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Paganism: Its Meaning to Me

An anonymous question came to my blog, a couple of years ago, requesting some perspective from me about paganism:

Could you explain what paganism means to you and why it’s important to keep relevant? I always hear the word with such negative connotations and I’d be interested in hearing your views on it.

I replied:

Certainly, I understand the popular misconceptions of what it means to be pagan, particularly if one has come from a background that condemns outside views—enter almost any mainstream religion…

Paganism, for me, is all about a connection to the land, and to different pagans, it can mean connection to spirits and gods, as well. As a supporter of Deep Ecology, Ecopsychology, and other similar movements, I’m of the opinion that, contrary to the aspirations of most mainstream religions, I don’t feel that one’s mental, spiritual, and emotional health derives solely from seeking peace “out there,” in some place or state-of-being that’s beyond the body. As with Tantra, I see one’s healthiest holistic potential being reached through a balance of mind, body, spirit, and emotions, but as with Tantra, this has to grow from the ground up. What I mean by this is that part of the healthiest growth you can achieve is to be comfortable in your body, through awareness training of your senses, as well as through the inner work.

Why is it important? For the same reason that any tradition sees fit to change with the times. Stagnant traditions lose their appeal, and thus, lose the capacity to transform their adherents’ lives.

My personal path emerged in youth through rather unusual channels, including explorations of first-nations cultures across North America, self-teaching in survival and primitive skills, and a curiosity about wild plant-use. All of this inevitably led me to curiosity about aboriginal spiritual traditions and shamanism, and then on into Wicca and other things.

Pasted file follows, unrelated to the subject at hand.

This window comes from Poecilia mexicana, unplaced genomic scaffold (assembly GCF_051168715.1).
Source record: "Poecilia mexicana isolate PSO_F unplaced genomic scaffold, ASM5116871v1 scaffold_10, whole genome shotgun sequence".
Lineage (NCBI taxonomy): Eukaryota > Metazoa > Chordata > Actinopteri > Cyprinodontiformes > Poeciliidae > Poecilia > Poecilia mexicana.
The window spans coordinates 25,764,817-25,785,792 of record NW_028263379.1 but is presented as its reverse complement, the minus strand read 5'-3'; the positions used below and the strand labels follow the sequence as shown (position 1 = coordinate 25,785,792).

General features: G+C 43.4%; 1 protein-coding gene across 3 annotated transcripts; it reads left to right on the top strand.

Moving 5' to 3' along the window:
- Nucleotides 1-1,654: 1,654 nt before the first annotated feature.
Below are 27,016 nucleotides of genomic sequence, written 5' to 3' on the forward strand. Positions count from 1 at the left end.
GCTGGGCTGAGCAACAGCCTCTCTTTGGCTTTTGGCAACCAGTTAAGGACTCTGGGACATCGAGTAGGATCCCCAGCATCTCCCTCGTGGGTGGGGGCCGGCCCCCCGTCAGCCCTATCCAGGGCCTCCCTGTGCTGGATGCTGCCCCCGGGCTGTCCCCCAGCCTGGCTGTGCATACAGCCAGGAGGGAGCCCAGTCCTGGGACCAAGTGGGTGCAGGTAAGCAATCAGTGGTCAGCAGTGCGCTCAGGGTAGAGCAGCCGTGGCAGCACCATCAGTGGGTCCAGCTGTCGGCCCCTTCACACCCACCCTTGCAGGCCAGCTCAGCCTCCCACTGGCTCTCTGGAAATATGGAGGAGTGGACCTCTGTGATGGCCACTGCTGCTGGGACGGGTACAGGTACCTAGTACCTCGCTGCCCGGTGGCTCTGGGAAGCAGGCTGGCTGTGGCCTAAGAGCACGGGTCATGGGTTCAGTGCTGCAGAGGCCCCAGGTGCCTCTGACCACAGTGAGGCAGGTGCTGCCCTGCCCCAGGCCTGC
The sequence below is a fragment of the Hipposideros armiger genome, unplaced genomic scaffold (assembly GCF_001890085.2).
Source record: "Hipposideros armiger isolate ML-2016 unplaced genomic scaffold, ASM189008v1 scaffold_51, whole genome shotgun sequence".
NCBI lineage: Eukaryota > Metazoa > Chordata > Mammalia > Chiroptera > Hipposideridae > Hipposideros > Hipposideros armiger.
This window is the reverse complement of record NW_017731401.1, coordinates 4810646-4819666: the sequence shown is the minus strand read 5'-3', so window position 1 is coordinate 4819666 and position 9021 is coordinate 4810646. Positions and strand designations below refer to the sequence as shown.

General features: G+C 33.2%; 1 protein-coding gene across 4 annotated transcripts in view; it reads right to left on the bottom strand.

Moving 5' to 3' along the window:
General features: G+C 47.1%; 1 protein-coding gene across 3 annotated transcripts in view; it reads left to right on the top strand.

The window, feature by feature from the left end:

There are certainly aspects of every pagan tradition that can seem “negative,” but one of the lines that comes to mind whenever I think of that “good” and “evil” duality, is one that comes from the 1996 film, The Craft, in which Lirio, the shop-keeper says, “True magic is neither black nor white; it is both, because nature is both loving and cruel at the same time. The only ‘good’ or ‘bad’ is in the heart of the witch.”

I think that, any time we encounter negative connotations, we have to examine the lack of understanding that those usually represent. When we look past that, and try to learn more for ourselves, then it’s hard to see any tradition as exclusively “bad” or “evil.”


Brian is an Animist, with Naturalistic-Pantheist leanings, exploring Transpersonal and Ecopsychology. He has a lifelong fascination with myth and folklore, comparative religion, herbs, beekeeping, and rites of passage.

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